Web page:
5 Metrics Every Product Manager Should Know

Product metrics, sometimes called key performance indicators, are quantifiable data points that an organization tracks and analyzes to gauge a product’s success. They measure everything from user behavior to market performance. It’s important to note that not all product metrics are created equal. In fact, some are more valuable than others.

For instance, so-called vanity metrics are statistics that look spectacular on the surface but don’t necessarily translate to any meaningful business results. Examples include the number of social media followers your organization has or the number of views on a promotional video.

More valuable are metrics that tie back to the product strategy, ideally as a leading indicator. A leading indicator is a metric that indicates a change in future activity or results. In the case of product metrics, a leading indicator serves as an early warning signal of an impact on revenue. Conversely, a drop in revenue is a lagging indicator that there may be an issue with the product.

In addition to serving as an early warning signal, good product metrics matter because they help you align your product team around common definitions of product success and make better product decisions. Since they aid in gaining executive approval for product initiatives in line with the company strategy, they also set the stage for business success. Furthermore, high quality product metrics serve as the foundation upon which outcome-driven roadmaps are built.

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The full set of product metrics a team may follow will vary based on the stage of the company, the maturity of the product, and the industry in which the product is used. There are, however, 5 metrics that every product manager should track.

  1. Customer Acquisition Cost
  2. Trial to Paid Conversion
  3. Feature Adoption Rate
  4. Customer Retention Rate
  5. Daily/Monthly Users

A few disclaimers on product manager metrics

Before addressing the details of each of these metrics, it’s important to acknowledge that obstacles may exist in the collection of data necessary to calculate these metrics. For example, the product may lack the necessary instrumentation to accurately capture user interactions with specific features. Adding this capability comes with an opportunity cost of engineering cycles, which could be spent adding new features instead. When faced with this dilemma, a product team will have to ask a question of itself. Is it more important to keep adding features without a way to evaluate their success? Or is it paramount to gain the visibility needed to make data-driven decisions? What’s right for any one team will be a matter of prioritization.

Organizational dependencies

Another potential obstacle some product managers may face, depending on the quality of their relationships within and the overall culture of the organization, is the dependency on other departments for data. In a company where transparency across departments is not the norm, teams may be reluctant to share data that could reveal inefficiencies in their own operations to peers in product. For this reason, it’s important for product managers to be able to explain why such data is needed, how it will be used, and how the metrics that will be calculated tie to organizational objectives. Explaining the context for the data request and the mutual benefit of the product success metrics can go a long way toward alleviating concerns other teams may have.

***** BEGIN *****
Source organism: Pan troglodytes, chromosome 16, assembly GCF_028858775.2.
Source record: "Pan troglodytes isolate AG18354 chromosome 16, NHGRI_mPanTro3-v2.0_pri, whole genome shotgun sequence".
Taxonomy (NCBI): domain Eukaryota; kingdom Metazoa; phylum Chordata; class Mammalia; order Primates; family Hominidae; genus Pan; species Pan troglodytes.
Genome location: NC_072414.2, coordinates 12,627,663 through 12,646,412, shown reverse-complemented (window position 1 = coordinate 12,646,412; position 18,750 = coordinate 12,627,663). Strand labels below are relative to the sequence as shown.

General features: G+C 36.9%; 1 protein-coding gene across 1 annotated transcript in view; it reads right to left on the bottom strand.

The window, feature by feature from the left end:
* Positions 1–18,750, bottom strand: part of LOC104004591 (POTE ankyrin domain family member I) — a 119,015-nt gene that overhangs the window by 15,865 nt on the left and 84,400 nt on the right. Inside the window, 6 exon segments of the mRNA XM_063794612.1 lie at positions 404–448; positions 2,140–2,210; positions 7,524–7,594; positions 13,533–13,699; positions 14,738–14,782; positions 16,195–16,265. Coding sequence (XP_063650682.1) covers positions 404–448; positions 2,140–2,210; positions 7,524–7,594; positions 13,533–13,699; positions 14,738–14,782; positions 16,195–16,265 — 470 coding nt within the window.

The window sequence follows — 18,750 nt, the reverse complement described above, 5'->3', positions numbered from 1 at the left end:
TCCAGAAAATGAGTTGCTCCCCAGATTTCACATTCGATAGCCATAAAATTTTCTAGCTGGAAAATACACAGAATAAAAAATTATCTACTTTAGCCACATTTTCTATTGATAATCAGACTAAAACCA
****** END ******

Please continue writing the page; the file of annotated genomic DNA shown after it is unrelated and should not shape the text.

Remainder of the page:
It’s all in the timing

Something else to be aware of when calculating product manager metrics is the timeframe for the data that is included in the calculation. While there can be value in using all data from the beginning of time in some cases, the quantity of data collected before a change in the product can have a blunting effect in terms of understanding the impact of the change. The risk of this effect can be addressed either by using data sets from before and after a change or data only from specified number of days in the past. These so-called rolling averages can give you a better view of what’s happening with the product right now. A change that creates a big swing in a rolling 30-day average may show only a modest impact on a data set from the past 5 years.

Customer Acquisition Cost


CAC=Cost of Sales and Marketing / # of New Customers Acquired

How is it a leading indicator?

CAC serves as a leading indicator by alerting product managers to a potential change in the competitive environment or to the strength of the product’s value proposition. Whereas a rising CAC could signal the need for a reevaluation of a mature product’s differentiation in the market, a falling CAC could be a good indicator of a new product having achieved product-market fit.


A potential challenge comes in gathering a full calculation of the costs incurred by sales and marketing. It’s important to include not just direct expenses like paid advertisements, printed collateral, and conference fees but also indirect expenses like salaries and sales commissions, overhead (office space, benefits), and tools (software and hardware).

When counting new customers, product managers will want to consider their revenue model to determine whether to count paying customers or total users. In a B2B environment if license fees are based on the number of users, counting total users may make sense. With enterprise licenses that allow for an unlimited number of users, counting paying customers/organizations may be a better plan.

Trial to Paid Conversion


Trial to Paid Conversion=# of Paid Signups / # of Free Trial Users

How is it a leading indicator?